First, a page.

Education & Family

Nuclear family 'in decline', figures show

Image caption The traditional family unit is becoming less common

The traditional nuclear family is in decline in Britain as more people chose to live alone or as couples without children, data suggests.

The number of people living in family homes with children fell from 52% in 1961 to 36% in 2009, the ONS says.

In their Social Trends 40 report, official statisticians say 28% of homes are single person households, while 29% contain childless couples.

This is up from 11% and 26% respectively on 1961.

The proportion of people living in lone parent households has also increased over the past half century, jumping from 3% in 1961 to 12% in 2009.

Free nursery places

The Office for National Statistics said the most common type of household was the couple family household, but that there had been a "decline" in the proportion of households containing a "traditional" family unit.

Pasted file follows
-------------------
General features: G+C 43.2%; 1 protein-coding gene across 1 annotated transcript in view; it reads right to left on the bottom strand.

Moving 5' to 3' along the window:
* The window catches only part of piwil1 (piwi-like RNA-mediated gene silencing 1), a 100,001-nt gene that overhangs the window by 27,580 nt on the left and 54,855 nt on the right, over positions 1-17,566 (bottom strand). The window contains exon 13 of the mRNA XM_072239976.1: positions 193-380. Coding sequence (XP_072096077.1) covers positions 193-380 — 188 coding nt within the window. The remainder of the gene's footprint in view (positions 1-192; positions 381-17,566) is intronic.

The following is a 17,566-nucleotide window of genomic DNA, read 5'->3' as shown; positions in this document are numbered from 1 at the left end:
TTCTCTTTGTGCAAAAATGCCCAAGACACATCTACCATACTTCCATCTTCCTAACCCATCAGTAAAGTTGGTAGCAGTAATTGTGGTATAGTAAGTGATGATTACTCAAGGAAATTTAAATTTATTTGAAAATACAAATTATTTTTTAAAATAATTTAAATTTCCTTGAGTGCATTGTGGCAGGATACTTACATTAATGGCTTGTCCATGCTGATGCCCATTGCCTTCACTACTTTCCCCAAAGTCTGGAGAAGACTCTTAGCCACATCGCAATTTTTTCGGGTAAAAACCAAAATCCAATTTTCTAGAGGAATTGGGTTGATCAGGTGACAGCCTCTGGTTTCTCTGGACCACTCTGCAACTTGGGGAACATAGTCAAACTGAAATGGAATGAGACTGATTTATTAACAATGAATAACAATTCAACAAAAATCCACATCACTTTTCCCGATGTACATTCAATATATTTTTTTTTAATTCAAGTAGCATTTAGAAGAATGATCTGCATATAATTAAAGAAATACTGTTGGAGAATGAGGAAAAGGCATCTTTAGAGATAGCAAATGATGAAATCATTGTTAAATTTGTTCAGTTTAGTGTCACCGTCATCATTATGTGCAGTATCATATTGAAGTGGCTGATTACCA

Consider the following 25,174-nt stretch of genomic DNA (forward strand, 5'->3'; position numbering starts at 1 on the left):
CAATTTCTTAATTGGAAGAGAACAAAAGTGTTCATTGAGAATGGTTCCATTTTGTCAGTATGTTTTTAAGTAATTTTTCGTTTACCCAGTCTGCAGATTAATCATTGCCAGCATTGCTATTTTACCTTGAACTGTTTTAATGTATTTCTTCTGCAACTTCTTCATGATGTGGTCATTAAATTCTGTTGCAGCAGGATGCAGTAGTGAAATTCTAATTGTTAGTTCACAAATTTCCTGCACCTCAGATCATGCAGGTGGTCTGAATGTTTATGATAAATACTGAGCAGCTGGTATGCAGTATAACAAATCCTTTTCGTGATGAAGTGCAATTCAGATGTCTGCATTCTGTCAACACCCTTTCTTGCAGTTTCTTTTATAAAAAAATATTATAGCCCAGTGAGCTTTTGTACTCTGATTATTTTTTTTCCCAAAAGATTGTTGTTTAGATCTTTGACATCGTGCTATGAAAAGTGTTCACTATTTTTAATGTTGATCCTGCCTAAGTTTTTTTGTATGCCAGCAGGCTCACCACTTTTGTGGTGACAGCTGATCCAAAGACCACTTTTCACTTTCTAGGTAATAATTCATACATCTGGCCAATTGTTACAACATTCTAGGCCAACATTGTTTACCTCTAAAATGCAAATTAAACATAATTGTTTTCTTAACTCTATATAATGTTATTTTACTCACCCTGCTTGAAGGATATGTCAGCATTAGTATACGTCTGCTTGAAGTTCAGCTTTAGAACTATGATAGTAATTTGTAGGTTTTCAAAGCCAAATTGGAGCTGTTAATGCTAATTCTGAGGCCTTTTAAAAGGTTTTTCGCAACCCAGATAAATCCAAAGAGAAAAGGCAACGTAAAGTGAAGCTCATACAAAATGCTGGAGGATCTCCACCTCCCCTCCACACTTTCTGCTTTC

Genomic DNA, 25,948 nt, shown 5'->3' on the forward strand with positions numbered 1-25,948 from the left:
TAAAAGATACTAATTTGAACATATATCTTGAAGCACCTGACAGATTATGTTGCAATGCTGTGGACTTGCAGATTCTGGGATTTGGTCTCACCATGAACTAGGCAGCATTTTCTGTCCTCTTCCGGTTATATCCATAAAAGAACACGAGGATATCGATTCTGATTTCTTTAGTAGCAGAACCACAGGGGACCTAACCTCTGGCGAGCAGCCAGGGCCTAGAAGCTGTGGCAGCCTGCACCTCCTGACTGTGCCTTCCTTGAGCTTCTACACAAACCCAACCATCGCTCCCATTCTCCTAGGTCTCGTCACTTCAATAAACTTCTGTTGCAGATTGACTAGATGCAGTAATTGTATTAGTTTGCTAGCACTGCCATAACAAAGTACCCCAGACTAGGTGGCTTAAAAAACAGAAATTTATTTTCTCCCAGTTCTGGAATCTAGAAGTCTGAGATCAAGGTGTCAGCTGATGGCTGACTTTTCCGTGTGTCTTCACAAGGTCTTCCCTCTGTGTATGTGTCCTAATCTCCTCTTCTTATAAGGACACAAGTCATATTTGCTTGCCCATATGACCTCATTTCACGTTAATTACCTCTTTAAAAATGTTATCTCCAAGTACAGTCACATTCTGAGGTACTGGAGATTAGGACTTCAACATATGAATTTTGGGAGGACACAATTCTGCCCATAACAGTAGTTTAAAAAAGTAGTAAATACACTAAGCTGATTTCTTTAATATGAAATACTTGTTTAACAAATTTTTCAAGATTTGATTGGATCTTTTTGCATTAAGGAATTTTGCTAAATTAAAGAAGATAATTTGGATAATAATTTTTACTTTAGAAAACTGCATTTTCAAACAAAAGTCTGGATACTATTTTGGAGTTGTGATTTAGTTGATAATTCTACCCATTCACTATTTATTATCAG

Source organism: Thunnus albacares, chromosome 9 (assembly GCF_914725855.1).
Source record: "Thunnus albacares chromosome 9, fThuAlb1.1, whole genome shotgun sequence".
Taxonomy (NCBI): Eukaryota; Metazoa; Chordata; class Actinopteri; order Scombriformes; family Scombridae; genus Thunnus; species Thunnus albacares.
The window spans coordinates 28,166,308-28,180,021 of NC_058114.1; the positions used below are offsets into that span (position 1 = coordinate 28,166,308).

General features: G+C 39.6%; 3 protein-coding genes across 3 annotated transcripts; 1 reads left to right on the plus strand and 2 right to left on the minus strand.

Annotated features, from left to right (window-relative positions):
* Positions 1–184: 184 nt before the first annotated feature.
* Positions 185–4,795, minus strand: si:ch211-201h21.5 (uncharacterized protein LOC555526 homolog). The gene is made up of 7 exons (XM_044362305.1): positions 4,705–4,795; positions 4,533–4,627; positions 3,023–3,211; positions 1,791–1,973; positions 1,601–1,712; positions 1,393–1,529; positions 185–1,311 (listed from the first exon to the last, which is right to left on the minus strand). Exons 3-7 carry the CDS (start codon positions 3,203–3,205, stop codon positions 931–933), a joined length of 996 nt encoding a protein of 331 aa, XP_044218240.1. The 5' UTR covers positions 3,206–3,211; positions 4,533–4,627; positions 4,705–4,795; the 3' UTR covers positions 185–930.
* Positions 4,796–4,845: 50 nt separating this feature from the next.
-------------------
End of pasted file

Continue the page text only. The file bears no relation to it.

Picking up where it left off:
One of the biggest changes in household composition over the past few decades was the increase in the number of one person households, it said.

It rose from 1.7m in 1961 to more than 7m in 2009.

The report also found that the proportion of Britons living in other households, including multi-family households and those with unrelated adults, halved from 12% to 6% over the same period.

The ONS also said women were having babies later.

The proportion of babies born to women under 25 in England and Wales was 47% in 1971. This had dropped to 25% in 2008.

And fewer people are getting married, with 143,000 first marriages in England and Wales happening in 2007, compared with 340,000 in 1971.

The report also found the proportion of three and four-year-olds enrolled in education in the UK rose from just over a fifth (21%) in 1970-1 to just under two-thirds (63%) in 2008-9.

This is largely a reflection of the Labour government policy of offering children of this age free part-time nursery school places.

Participation in this scheme was highest in north-east England at 80% compared with 42% in both south-west and south-east England.

But the number of schools delivering full-time compulsory education is down to 33,396 in 2008-9, from the peak of 38,500 in 1976-7.

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